The World We Live In

Written by my favorite person in the world, Kamal J. Mirwani.

What is the true measure of success, and how does success factor in to happiness? Arguably, success is what we strive to accomplish on a daily basis in a plethora of ways. The digital age has given us unparalleled access into the lives of people we should not, and otherwise would not, compare ourselves to. Young girls now idolize the disproportionate, surgery-enhanced asses of the glitterati-those people deemed too beautiful for mere mortals to fully emulate. Young boys now watch with awestruck expressions and dilated pupils as daredevils hop from rooftop to rooftop, seemingly oblivious to their own mortality, but fed by a continuous stream of likes; the currency of social media approval. We do not see the pain involved in botched surgeries since no one shares failure on social media, only success.  We do not see the stories of rooftop jumpers plunging to their deaths because those stories are too discouraging to tell. Everyone is obsessed with success, but gluttonously gorging on the social media success stories of others ironically causes feelings of worthlessness and self-loathing for young people, these days who are unable to meet the unrealistic standards of their idols.

Away from social media, parents compare and contrast the lives of their children as if they were assets. “My son is a doctor,” exclaims the typical Asian mum, as she beams with pride. “My son is an engineer!” Exclaims another. The third remains silent as her son, merely 24 years of age, still seeks to “find himself” in the world. The plastic smiles the youth put on for their parents so that they feel loved, accepted and successful, they are nothing more than timid lies. These lies fester into rotting wounds that leave gaping rifts and psychological scars. Suddenly the kid who “found himself” is traveling the world and finding happiness on his own terms, while the doctor and engineer suffer in silence, living the lives of their parents rather than their own.

In the workplace, what is it that truly motivates the young and inspired? Wads of imaginary currency, put into corrupt establishments that leech off ordinary people? The prospect of getting ahead in life and finding happiness around the next corner? Perhaps meeting some long-term target that inevitably leads to confusion and emptiness since the chase is always better than the catch. We tend to measure success by how long we can maintain our positions at work, by how often our salaries are increased and by what skills we think we learn, as a result. But really, does this lead to happiness? This busywork occupies the mind, certainly, and a bursting bank account allows for bragging and spending sprees; but is this really happiness? Those who seek more time to themselves, to indulge in simple pleasures that most would call “lazy”, have found little bubbles of happiness that the judgmental masses seek to burst. Spending a few hours immersed in a videogame, a book or in any other hobby deemed “childish” or “stupid” is happiness that many fail to understand. Finding little moments of success by beating a videogame level, overcoming a horrible obstacle with your favorite fictional character or even just making a small meal, these successes are too miniscule to measure, and are deemed unworthy for anyone to experience by the facebook generation and young professionals who see work as their only salvation. If it cannot be measured in wealth, practical skill or by social media likes, no one should be entitled to this type of happiness. Best to bury yourself in your workplace screen and work a few more hours for that Employee of the Month bonus, right?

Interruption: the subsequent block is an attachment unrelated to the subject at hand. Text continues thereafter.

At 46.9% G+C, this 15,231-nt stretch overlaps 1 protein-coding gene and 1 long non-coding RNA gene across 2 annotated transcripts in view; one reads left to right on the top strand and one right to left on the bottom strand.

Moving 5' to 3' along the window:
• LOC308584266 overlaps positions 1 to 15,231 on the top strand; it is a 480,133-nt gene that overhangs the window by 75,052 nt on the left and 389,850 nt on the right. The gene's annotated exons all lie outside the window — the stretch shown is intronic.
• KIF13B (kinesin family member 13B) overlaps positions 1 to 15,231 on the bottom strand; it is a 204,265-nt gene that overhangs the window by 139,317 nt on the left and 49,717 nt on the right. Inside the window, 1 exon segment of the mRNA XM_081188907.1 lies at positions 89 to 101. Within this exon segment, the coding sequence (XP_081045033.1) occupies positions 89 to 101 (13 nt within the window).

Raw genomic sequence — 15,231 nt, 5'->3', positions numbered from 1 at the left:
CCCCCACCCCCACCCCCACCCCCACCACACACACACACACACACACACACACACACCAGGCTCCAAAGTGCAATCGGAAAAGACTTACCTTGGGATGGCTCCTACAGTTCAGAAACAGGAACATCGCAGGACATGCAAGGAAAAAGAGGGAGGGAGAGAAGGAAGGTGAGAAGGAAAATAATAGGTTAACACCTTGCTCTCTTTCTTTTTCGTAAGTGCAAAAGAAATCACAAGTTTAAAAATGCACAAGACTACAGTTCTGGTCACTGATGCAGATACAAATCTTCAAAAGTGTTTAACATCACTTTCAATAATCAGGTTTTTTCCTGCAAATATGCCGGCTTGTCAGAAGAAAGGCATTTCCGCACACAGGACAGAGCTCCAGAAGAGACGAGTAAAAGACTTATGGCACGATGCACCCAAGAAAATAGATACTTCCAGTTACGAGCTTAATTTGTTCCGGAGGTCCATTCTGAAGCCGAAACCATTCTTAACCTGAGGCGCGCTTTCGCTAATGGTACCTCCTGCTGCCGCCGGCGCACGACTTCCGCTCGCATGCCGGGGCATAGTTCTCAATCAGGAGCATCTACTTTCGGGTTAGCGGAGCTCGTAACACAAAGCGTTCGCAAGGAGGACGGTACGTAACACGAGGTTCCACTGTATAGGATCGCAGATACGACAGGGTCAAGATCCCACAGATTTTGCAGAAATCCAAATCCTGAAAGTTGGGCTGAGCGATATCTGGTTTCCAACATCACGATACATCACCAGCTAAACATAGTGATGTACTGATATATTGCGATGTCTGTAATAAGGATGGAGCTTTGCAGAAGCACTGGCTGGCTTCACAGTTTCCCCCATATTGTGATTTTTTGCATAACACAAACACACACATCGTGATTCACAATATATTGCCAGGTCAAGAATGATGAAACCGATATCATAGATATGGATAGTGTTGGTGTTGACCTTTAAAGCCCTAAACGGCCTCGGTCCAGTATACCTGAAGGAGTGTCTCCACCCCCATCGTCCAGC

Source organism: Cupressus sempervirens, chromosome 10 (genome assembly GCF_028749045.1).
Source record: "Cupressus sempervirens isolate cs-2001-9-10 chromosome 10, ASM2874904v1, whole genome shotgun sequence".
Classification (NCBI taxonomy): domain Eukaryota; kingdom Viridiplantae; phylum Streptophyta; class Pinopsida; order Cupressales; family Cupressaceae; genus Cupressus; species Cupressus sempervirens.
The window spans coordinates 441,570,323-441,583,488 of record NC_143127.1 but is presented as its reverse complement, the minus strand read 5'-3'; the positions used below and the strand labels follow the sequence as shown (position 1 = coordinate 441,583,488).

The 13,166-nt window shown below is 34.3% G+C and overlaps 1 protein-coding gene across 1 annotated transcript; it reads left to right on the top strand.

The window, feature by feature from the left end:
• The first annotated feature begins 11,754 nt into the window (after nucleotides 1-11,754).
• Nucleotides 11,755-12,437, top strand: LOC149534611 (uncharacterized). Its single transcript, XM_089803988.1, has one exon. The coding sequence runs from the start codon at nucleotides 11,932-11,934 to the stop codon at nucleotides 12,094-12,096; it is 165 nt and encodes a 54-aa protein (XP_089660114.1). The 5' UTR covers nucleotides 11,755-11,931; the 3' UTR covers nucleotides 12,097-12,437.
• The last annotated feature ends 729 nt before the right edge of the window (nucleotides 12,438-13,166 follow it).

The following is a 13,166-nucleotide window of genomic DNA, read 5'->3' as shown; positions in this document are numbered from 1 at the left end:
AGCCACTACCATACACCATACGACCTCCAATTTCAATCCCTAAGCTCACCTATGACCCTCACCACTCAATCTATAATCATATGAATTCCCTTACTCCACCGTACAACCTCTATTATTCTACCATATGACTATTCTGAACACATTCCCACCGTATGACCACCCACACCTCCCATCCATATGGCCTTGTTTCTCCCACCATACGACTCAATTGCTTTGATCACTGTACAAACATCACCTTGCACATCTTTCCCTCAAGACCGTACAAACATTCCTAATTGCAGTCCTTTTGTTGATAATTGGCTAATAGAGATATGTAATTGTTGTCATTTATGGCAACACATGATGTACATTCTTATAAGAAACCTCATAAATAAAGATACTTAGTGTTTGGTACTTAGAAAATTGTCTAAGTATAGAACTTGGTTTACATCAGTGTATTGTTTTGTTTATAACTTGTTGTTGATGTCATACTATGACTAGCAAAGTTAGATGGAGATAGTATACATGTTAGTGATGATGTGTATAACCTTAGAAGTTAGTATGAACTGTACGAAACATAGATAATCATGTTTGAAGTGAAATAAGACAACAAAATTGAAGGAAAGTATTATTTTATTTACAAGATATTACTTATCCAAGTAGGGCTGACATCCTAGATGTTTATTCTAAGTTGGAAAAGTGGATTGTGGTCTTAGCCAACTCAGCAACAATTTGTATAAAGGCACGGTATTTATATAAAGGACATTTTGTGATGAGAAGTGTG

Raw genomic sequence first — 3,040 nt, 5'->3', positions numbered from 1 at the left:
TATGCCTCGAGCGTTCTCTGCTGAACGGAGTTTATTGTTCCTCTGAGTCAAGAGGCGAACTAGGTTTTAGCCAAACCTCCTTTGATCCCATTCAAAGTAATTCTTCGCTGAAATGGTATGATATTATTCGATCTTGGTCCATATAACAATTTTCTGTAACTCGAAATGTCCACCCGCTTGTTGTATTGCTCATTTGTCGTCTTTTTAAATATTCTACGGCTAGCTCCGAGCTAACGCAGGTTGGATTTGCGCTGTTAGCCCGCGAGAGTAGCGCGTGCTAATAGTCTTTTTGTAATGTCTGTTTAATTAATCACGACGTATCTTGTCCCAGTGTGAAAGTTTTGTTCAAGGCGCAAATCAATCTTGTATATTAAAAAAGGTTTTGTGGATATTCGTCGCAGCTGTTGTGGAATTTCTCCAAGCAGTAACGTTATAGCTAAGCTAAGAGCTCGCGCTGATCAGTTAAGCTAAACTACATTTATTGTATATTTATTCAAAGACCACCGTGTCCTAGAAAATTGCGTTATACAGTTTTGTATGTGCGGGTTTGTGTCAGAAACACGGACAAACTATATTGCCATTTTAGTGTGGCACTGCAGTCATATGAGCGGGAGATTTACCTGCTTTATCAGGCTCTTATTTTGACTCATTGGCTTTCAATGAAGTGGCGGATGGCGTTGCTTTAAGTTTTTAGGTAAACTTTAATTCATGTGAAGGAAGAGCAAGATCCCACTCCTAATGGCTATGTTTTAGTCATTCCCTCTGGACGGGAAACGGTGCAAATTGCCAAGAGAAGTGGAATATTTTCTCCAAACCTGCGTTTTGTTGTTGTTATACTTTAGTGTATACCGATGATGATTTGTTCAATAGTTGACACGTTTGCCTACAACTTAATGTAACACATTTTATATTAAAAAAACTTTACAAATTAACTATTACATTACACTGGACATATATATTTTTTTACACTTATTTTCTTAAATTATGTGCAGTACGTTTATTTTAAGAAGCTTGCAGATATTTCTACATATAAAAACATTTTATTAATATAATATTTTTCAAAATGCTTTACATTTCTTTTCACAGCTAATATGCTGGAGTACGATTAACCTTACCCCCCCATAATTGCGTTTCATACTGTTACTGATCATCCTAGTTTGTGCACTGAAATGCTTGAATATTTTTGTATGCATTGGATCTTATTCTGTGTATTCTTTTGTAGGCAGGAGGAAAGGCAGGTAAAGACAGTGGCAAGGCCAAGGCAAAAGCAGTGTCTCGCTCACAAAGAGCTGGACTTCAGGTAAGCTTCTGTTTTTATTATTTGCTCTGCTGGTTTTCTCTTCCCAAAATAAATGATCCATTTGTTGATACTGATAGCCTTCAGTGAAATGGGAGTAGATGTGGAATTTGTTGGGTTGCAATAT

How does someone know if they are in the perfect relationship? They compare and contrast based on other preconceived notions of happiness. Have I hoisted my girl over my shoulders at some overcrowded concert? Have I taken her to the Maldives and dived in its pristine waters? Have I bought her expensive gifts so she can brag to her friends? Most importantly, have I taken photos of all this and uploaded it to Facebook for the world to see? Our happiness does not exist unless others watch, judge and approve; like some sick pantomime. Relationship success is no longer about spending a silent moment with someone you love while being lost in their eyes. Nor the fluttering of your heart as your hand touches hers. People would take pity on the man who finds happiness in looking into his girl’s eyes and seeing the world in them but being too poor to show the world to her. And yet, therein is the purest measure of success in a relationship. Strip away the glamor, the likes, the expectations, and is there real love left? People seem to build relationships on the unstable platforms of nothing other than the approval of others. How “hot” are both parties, how rich are they? Do they have exactly the same interests? In reality, the real question should be, when things are boring and dull, when they are just laying together, can they still feel content and happy simply to have their other half beside them?